Framed artworks on wall at Francis Gallery Los Angeles

(Image credit: Rich Stapleton)

The inaugural show: ‘Morning Calm’

Titled 'Morning Calm', the gallery’s inaugural Los Angeles art exhibition includes mostly unseen works by six contemporary artists, both Korean and of Korean-American descent, at various stages of their careers, working in multiple mediums, and living in Los Angeles and Seoul.

John Zabawa is a Korean American artist specialising in portraits imbued with a sense of nostalgia. Park first showed his work in Bath in 2020, and for this show, he painted a rare self-portrait. 

This is the first time young painter Song Jaeho has shown work outside of Korea. ‘I love the lightness, wit and humour to how he paints,’ says Park of his abstract oils.

Rising star Bo Kim works more traditionally, carrying on the ‘Dansaekhwa’ movement focused on monochromatic simplicity. Using layers of acrylic and sand, her works address decay and physical ageing over time. 

Artworks on wall inside Francis Gallery Los Angeles

(Image credit: Rich Stapleton)

Renowned photographer Koo Bohnchang has travelled the world photographing antique Korean vessels in prestigious museums, with the hope of ‘reuniting’ these artefacts that were taken out of the country due to war and colonialism through his images. The show also includes never-before-seen works of old Korean farming and fishing tools. 

Rahee Yoon created some sculptural acrylic tables finished with the traditional ‘ottchil’ lacquering technique, which uses tree sap to create an intense dark brown hue. The finish takes two years to fully cure and will keep subtly changing colour until then.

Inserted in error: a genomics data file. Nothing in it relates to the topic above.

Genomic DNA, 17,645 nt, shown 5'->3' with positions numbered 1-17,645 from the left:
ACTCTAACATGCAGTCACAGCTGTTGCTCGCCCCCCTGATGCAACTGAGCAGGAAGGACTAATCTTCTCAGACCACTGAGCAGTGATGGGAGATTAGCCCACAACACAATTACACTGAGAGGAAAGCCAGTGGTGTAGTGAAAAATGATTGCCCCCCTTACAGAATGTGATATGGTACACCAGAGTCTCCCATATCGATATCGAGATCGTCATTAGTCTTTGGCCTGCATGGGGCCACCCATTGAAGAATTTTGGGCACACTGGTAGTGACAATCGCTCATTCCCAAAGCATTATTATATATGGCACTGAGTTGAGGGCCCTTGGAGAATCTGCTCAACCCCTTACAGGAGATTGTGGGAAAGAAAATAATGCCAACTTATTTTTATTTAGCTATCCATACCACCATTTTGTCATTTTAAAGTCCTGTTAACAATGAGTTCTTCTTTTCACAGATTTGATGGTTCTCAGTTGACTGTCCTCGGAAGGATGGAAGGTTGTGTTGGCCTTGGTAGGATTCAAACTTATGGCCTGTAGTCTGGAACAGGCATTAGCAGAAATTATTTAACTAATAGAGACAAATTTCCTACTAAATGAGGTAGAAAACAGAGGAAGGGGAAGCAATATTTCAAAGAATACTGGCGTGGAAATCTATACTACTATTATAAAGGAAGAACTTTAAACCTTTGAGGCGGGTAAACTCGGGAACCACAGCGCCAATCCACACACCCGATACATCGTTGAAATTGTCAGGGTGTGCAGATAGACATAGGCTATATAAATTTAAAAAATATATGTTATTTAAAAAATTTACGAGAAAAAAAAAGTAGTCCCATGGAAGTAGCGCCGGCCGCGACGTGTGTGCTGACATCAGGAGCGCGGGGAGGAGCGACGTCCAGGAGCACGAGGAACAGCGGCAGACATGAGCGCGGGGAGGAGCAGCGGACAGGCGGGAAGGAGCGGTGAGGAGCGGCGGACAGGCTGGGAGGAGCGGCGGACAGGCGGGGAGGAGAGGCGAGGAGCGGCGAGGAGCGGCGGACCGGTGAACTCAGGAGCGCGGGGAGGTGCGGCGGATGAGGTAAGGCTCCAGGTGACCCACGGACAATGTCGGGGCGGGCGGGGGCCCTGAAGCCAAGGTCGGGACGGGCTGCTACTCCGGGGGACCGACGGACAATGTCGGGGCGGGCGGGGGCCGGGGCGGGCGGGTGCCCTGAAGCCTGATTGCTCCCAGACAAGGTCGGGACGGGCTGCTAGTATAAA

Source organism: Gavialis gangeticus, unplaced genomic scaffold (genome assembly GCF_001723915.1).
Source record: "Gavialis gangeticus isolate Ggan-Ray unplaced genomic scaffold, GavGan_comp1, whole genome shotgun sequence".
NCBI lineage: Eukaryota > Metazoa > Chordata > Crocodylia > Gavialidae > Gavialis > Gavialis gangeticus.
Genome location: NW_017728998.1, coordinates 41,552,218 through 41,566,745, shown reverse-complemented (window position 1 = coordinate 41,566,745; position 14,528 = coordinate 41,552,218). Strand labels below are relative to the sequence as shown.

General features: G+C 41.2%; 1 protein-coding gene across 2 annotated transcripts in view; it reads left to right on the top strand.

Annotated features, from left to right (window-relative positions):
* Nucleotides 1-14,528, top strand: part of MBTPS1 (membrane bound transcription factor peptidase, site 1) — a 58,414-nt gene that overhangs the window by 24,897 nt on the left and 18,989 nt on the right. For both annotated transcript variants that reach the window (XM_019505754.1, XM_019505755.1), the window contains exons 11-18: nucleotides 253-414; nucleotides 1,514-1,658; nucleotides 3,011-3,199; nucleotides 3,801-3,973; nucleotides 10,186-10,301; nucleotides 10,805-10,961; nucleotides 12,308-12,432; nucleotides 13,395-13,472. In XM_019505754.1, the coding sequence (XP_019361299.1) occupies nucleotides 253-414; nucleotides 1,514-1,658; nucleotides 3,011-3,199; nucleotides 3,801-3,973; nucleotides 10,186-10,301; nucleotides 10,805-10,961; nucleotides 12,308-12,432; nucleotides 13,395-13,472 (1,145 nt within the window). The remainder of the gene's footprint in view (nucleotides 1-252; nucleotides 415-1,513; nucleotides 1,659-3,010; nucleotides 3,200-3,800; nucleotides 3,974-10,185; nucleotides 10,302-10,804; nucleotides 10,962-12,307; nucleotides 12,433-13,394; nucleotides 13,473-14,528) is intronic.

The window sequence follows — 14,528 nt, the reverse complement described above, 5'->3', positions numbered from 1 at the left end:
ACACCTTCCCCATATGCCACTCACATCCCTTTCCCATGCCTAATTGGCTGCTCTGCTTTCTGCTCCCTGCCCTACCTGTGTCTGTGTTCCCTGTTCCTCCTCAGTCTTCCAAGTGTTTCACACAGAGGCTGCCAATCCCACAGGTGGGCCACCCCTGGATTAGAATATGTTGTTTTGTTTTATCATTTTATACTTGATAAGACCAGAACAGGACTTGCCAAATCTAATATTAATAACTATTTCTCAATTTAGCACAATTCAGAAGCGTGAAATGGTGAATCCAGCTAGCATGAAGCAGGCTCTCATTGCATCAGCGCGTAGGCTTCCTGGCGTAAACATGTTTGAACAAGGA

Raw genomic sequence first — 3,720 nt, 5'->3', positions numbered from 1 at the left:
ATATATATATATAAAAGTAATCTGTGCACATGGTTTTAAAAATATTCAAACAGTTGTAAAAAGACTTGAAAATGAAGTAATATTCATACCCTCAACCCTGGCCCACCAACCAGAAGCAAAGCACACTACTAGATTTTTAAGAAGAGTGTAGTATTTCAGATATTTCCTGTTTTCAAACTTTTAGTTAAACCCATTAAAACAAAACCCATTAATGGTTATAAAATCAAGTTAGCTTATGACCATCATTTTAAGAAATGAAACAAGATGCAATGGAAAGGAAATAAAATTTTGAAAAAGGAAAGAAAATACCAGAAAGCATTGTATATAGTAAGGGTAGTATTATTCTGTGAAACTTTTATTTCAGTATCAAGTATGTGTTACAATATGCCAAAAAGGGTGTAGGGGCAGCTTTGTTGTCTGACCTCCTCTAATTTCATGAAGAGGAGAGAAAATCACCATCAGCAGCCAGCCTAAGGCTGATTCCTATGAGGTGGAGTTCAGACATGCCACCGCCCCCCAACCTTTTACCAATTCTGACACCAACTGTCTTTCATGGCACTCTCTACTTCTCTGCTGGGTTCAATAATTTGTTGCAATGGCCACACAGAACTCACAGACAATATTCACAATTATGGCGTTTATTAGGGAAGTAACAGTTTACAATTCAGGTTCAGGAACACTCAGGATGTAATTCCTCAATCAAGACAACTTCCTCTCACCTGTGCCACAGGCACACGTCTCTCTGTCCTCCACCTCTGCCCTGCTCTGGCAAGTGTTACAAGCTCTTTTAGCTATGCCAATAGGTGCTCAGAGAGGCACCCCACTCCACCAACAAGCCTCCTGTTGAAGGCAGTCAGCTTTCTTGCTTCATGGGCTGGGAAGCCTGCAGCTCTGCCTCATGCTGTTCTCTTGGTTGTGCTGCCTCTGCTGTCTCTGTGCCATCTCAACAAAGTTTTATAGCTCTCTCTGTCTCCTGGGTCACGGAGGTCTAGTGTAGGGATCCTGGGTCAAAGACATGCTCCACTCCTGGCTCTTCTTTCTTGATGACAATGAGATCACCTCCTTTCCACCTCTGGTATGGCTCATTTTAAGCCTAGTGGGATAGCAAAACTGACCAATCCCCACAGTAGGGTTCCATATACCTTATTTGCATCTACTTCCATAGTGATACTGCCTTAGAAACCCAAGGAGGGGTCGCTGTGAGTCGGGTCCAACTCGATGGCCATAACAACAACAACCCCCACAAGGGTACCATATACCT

LA-based ceramic artist Nancy Kwon has created wall hangings that call on her conservation expertise and abstractly resemble ariel footage of rice paddies, towns, and coastlines.

The show takes its name from the generations-old mistranslation, ‘The Land of Morning Calm’, and questions notions of time, place, memory, imagination and history as well as the idea of ‘Koreanness’. ‘This phrase leads me to a place where Koreanness is not absolute, but rather a collection of personal beliefs, meanings, and values that is ever-changing and shape-shifting,’ says Park.

Interior of Francis Gallery Los Angeles

(Image credit: Rich Stapleton)

Artwork on wall inside Francis Gallery Los Angeles

(Image credit: Rich Stapleton)

Rosa Park inside Francis Gallery Los Angeles with artworks from the show 'Morning Calm' in the background

(Image credit: Rich Stapleton)

Francis Gallery Los Angeles

(Image credit: Rich Stapleton)

‘Morning Calm’, until 7 January 2023 at Francis Gallery, Los Angeles.

Tilly is a British writer, editor and digital consultant based in New York, covering luxury fashion, jewellery, design, culture, art, travel, wellness and more. An alumna of Central Saint Martins, she is Contributing Editor for Wallpaper* and has interviewed a cross section of design legends including Sir David Adjaye, Samuel Ross, Pamela Shamshiri and Piet Oudolf for the magazine.